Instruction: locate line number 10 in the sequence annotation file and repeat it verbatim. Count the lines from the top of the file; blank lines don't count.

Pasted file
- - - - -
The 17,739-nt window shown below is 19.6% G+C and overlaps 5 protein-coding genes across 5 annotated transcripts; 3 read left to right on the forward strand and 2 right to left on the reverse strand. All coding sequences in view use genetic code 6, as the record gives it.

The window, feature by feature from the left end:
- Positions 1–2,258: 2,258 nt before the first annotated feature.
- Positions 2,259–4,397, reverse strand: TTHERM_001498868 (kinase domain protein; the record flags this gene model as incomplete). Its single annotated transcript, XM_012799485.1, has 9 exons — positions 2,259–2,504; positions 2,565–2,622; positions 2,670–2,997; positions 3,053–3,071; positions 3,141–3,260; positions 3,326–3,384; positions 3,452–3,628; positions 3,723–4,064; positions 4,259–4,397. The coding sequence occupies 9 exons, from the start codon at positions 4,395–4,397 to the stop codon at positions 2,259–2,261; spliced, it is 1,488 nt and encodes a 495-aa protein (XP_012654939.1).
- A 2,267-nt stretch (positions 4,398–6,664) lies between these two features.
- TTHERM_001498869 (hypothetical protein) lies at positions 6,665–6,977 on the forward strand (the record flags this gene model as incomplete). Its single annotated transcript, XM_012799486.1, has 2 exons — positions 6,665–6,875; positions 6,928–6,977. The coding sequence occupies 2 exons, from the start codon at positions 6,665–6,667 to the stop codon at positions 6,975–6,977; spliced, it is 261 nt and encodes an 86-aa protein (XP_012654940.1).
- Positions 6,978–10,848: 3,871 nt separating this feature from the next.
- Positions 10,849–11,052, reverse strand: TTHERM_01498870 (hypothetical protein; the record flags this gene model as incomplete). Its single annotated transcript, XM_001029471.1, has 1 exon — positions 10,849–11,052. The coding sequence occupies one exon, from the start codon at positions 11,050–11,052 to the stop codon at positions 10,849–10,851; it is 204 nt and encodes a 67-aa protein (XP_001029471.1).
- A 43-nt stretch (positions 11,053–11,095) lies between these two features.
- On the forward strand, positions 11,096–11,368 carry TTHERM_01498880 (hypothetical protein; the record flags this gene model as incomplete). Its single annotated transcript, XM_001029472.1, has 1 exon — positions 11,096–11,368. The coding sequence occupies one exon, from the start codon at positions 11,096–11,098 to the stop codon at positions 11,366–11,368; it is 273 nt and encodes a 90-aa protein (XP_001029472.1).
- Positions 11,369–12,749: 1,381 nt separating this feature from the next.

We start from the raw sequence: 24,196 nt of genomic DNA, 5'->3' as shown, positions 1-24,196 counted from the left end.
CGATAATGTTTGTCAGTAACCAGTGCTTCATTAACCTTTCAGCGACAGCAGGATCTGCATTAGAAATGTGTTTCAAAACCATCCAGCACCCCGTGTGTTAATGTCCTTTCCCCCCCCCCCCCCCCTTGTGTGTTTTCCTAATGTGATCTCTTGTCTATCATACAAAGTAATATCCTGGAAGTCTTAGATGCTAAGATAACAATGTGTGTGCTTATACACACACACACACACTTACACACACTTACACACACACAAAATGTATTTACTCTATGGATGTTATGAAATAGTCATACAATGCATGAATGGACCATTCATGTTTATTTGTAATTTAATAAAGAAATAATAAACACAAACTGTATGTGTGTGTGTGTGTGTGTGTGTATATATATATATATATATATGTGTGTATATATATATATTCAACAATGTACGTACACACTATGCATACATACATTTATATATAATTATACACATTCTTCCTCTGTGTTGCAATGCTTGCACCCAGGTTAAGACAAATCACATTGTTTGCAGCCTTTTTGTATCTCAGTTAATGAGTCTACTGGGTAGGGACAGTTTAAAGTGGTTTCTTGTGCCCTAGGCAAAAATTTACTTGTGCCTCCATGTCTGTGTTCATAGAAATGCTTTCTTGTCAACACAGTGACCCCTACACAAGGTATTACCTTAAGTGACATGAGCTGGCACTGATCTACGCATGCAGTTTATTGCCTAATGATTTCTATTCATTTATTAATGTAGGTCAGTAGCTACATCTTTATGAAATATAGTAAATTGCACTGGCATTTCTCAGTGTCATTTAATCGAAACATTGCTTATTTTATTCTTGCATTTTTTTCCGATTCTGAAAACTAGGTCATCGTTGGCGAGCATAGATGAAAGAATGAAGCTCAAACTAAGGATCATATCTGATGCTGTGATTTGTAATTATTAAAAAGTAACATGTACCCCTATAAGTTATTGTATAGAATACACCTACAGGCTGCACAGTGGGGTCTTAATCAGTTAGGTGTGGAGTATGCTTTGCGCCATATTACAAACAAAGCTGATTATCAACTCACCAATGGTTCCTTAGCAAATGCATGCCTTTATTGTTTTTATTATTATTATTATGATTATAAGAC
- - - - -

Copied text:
- On the forward strand, positions 11,096–11,368 carry TTHERM_01498880 (hypothetical protein; the record flags this gene model as incomplete). Its single annotated transcript, XM_001029472.1, has 1 exon — positions 11,096–11,368. The coding sequence occupies one exon, from the start codon at positions 11,096–11,098 to the stop codon at positions 11,366–11,368; it is 273 nt and encodes a 90-aa protein (XP_001029472.1).